The distributed enterprise is a beautiful thing! It’s been a marvel of mobile empowerment, remote access, and self-service IT services. Cloud services have opened up a plethora of applications that give workers unparalleled access to resources that improve efficiency. While this all sounds great, it gives IT folks responsible for network security nightmares. This Shadow IT has unraveled the traditional IT and network security cocoon that once controlled network access.
Then came whitelisting. The idea that every single device needs authorization to connect to the network sounds great (at least to IT) but in today’s connected world, a manual approach to network security is not only a resource burden it’s simply unsustainable. Furthermore, after a decade of centralizing data in cloud-based infrastructure and services, businesses are rapidly pushing intelligence out to the edge of the network, where data can be processed more quickly than transmitting it to the cloud and waiting for a response. Soon, many companies may be dealing with millions of Internet of Things (IoT) devices, ranging from “dumb” sensors to sophisticated processing systems; certainly, too much to manage manually!
Ensuring trust over this ever-expanding cloud and IT environment represents a major challenge for already overburdened IT teams. In many cases, they’re dealing with products and vendors that may be unable to ensure a secure environment. In fact, Gartner predicted back in 2016 in their Top 10 Security Predictions, that “through 2018, over 50 percent of IoT device manufacturers will not be able to address threats from weak authentication practices.” Cue the IT nightmare music!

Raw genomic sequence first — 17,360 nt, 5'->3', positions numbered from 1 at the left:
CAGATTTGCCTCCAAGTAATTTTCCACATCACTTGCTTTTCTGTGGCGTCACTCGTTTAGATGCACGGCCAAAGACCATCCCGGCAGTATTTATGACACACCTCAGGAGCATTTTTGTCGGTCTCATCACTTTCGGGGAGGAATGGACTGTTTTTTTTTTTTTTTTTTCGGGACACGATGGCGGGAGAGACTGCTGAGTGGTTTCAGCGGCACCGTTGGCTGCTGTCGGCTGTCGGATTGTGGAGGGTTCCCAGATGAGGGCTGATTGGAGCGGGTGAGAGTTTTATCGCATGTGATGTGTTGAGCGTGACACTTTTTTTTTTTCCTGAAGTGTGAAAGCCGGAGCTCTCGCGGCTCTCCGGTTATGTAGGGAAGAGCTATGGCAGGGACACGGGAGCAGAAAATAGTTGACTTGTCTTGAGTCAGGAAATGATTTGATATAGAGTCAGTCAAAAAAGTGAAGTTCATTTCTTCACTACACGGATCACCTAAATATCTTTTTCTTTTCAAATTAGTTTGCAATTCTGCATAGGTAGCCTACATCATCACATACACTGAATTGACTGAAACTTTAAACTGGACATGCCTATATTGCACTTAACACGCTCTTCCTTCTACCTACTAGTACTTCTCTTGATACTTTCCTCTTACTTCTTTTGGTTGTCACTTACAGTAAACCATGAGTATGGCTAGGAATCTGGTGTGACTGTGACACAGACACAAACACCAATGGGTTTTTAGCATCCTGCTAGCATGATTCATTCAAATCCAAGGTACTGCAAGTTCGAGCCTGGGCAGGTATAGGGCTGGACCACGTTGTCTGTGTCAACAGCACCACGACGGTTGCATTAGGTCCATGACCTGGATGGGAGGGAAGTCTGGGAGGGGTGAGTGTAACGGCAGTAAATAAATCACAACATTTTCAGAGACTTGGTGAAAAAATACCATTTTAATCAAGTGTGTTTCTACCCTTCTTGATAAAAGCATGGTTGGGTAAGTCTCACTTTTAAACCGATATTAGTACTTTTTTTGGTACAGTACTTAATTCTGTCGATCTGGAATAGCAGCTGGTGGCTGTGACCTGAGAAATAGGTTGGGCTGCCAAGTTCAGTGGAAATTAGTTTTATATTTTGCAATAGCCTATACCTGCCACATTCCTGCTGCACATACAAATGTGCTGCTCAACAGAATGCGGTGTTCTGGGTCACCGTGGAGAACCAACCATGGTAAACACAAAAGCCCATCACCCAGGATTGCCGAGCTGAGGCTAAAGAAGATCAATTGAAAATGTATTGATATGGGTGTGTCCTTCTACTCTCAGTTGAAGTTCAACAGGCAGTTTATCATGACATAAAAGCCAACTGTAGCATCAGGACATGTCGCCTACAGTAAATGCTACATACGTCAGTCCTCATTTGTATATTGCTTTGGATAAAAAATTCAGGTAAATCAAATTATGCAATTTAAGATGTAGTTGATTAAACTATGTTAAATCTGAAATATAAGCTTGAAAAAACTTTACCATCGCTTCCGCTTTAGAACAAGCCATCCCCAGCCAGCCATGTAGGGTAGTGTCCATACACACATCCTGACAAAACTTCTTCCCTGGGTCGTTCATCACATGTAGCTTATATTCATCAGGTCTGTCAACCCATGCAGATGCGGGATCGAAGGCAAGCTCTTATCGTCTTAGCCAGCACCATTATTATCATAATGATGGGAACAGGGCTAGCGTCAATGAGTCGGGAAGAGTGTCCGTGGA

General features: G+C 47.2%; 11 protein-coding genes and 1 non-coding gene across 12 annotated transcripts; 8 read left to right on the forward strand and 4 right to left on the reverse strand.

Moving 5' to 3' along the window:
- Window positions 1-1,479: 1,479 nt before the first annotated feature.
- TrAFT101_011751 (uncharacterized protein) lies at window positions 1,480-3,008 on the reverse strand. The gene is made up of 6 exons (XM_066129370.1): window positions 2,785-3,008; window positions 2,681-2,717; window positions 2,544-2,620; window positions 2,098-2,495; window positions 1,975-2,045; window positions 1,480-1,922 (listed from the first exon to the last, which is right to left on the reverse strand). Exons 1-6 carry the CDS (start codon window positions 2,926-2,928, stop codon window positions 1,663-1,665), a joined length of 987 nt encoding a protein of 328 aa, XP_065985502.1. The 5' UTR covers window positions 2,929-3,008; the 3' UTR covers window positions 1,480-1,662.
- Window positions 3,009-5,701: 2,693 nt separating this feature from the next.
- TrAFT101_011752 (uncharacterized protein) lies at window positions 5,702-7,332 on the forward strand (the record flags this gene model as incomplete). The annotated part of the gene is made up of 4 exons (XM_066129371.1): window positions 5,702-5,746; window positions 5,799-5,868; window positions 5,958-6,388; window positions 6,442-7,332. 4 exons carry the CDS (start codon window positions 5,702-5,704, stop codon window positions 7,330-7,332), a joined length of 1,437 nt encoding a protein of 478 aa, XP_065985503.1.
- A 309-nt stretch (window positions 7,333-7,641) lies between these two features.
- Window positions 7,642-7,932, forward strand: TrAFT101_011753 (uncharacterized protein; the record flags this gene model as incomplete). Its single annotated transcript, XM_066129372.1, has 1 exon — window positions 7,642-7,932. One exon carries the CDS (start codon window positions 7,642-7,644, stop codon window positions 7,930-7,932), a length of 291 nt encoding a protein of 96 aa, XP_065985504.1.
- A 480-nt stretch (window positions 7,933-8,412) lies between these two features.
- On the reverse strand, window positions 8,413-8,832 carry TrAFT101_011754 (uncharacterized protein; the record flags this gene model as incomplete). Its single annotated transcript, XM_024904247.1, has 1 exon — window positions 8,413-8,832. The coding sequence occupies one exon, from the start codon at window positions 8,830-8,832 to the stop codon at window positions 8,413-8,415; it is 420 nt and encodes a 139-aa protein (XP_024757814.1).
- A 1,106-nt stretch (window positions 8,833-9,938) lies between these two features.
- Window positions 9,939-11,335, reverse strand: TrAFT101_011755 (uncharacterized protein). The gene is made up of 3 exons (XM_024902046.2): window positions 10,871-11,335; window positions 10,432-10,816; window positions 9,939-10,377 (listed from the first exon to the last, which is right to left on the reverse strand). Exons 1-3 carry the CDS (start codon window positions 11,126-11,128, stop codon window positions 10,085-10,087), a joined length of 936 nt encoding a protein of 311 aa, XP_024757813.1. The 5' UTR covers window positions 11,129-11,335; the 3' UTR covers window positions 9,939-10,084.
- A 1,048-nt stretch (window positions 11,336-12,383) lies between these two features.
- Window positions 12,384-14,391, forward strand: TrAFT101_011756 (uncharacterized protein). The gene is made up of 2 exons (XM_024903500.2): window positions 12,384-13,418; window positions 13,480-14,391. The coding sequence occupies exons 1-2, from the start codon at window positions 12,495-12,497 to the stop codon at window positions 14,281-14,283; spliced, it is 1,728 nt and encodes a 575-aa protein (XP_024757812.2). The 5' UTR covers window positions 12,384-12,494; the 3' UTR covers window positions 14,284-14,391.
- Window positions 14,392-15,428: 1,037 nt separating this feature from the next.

But what if whitelisting were transparent to the end user and automated? When you base networking and access control on an identity–based machine, whitelisting becomes a simple way to enforce policy as opposed to attempting to enforce based on IP addresses or blacklists—both of which are vulnerable to spoofing and hacker reconnaissance. Now we’re talking!
The difficulties of whitelisting stem from the computing world’s reliance on IP addressing to establish access and authentication. The problem with this approach, as many businesses have learned, is that IP addresses can be “spoofed” to impersonate a trusted device or to conceal the true identity of a device accessing a network.
Let’s instead promote provable machine identity. The IP address is relegated to providing address location only, while identity is ensured through the Host Identity Protocol (HIP), which creates strong cryptographic identities that can be automatically verified and authorized within an Identify-Defined Network (IDN) overlay. With IDN, only provable host identities are recognized, essentially creating an automatic and manageable process for whitelisting. Now Shadow IT isn’t so shadowy, and IT and network security folks can breathe a little easier!